Dell Plans to Lay Off 8,000 Workers; Impact in N.C. not Known
Dell Inc. beat Wall Street predictions in its first-quarter earnings report but said it would eliminate 10 percent of its work force over the next year. Its largest plant is in Winston-Salem.Posted — Updated
Dell Inc. beat Wall Street predictions in its first-quarter earnings report but said it would eliminate 10 percent of its work force over the next year as part of a broad plan to trim costs and become more competitive with rivals.
The computer maker said it earned $759 million, or 34 cents per share, in the three months ended May 4, down slightly from $762 million, or 33 cents per share, in the year-ago period. Sales rose nearly 1 percent to $14.6 billion.
The results beat analysts' predicted earnings of 26 cents per share on sales $13.95 billion, according to a poll by Thomson Financial.
Investors also seemed pleased, as shares rose $1.58, or 5.9 percent, to $28.49 in extended trading. Before the preliminary report was released Thursday afternoon, Dell shares gained 69 cents to $26.91. The stock has traded in a 52-week range of $18.95 to $27.89.
Since returning in January to lead the company he founded, Michael Dell has overseen a shake up of his top executive ranks and made numerous other changes to improve customer service and reclaim market share.
Dell's largest manufacturing facility is located in Winston-Salem.
The effect of any layoffs at the so-called WS1 plant is not known at this point, the Winston-Salem Journal reported Friday morning.
Dell has 1,100 people working at WS1, company spokesperson David Franks told the newspaper.
"Frink said he could not comment on whether the job cuts would affect the local plant, but he said that the reduction would impact permanent and temporary employees," the Journal said.
Dell must have 1,500 employees at its facility by 2010 in order to qualify for state and local tax incentives of more than $300 million. The incentives were part of a package to lure the plant to Winston-Salem. It opened in 2005.
In the earnings release, the company said it was reviewing costs across the board and that the job cuts - equal to more than 8,000 of Dell's more than 81,000 full- and part-time employees - would vary across geographic regions and customer segments to "reflect business considerations as well as local legal requirements."
"While reductions in head count are always difficult for a company, we know these actions are critical to our ability to deliver unprecedented value to our customers now and in the future," Michael Dell said in a statement.
Barry Jaruzelski, management consultant at Booz Allen Hamilton, was among the analysts who said it appeared Michael Dell was finally making a fresh stamp with by taking some bold steps to fix problems.
Round Rock-based Dell has continued to struggle to regain market share after Hewlett-Packard Co. ousted it from the top spot in worldwide computer shipments last year. In the first quarter, HP kept its lead over Dell with about 4 percent more shipments, according to tech research firms IDC and Gartner Inc.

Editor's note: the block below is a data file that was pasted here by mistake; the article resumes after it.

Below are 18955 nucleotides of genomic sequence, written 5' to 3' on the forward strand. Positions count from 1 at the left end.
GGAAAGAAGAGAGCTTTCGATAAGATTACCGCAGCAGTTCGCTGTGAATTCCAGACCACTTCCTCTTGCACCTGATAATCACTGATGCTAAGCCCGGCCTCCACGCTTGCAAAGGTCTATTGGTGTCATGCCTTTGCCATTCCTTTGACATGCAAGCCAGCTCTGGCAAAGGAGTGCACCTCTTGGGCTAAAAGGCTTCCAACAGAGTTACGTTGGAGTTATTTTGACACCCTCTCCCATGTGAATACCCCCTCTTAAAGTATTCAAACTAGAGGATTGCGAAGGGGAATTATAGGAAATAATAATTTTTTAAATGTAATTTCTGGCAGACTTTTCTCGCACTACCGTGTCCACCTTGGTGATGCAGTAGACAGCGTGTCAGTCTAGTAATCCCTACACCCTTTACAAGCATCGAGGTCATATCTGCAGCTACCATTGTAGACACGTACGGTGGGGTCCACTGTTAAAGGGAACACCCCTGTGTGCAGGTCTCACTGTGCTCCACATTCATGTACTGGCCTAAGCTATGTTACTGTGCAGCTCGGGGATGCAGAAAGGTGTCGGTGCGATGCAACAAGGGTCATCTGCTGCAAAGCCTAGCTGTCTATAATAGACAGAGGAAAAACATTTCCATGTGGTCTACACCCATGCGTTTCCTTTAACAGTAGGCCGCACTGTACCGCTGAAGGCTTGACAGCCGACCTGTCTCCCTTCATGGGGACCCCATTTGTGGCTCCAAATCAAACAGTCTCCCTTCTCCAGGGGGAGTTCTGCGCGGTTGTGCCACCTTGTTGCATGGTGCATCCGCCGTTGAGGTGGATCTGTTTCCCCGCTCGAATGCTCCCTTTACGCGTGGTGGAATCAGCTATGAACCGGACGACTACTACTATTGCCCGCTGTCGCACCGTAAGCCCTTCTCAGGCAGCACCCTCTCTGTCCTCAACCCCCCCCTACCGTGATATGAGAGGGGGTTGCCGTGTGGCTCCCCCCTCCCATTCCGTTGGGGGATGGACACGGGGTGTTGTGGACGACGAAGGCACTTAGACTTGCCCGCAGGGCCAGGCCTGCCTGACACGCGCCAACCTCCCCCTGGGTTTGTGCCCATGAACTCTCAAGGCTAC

Besides layoffs, Dell earlier in May broke from its long-standing direct-to-customer business model with a plan to sell computers through Wal-Mart Stores Inc., the world's largest retailer, beginning June 10. And Dell also recently began selling consumer PCs pre-loaded with a version of Linux, an alternative to Microsoft Corp.'s Windows operating systems.
"He's clearly not waiting around to do things," Jaruzelski said. "He's certainly not being timid about moves he's making."
A company of Dell's size is bound to shed jobs in order to cut costs, but the savings from any layoffs likely won't improve the company's finances until next year at the earliest, added Philip Durell, senior analyst at The Motley Fool.
"I don't think the Dell model is broken, it just needs some tweaking," Durell said. "Dell is still Dell and that's not going to change."
Dell issued the financial results as a news release and didn't offer any follow-up conference calls with analysts or reporters. The company didn't provide year-ago figures in its report either.
The company's earnings statements from the second, third and fourth quarters also remain preliminary and have yet to be filed with the Securities and Exchange Commission because of an ongoing federal accounting probe that found numerous errors, evidence of misconduct and financial control deficiencies.
Thursday's report included a charge of $46 million, or 2 cents per share, for costs related to the investigation. Dell didn't offer specific guidance but said the second quarter could be tougher due to a seasonal slowdown for the company and continued expenses related to the investigations.
Dell also hasn't filed its annual report for the fiscal year ended February 2.
Thomas W. Luce III, chairman of the Dell's internal audit committee, conceded that the investigation was taking longer than expected.
"Although this process has taken us longer than we would have liked," Luce explained, "it is important to commit the time and resources required to ensure a thorough and comprehensive review and resolution of all identified issues and the implementation of appropriate remedial measures."
Without offering a timetable, Dell spokesman David Frink said the probe was in its final phases.
Durell said he was convinced that if Dell had some major financial restatements to make, they would have been announced by now.
"Nobody these days wants to go ahead with any of these restatements without going through everything with a very fine-toothed comb," he said.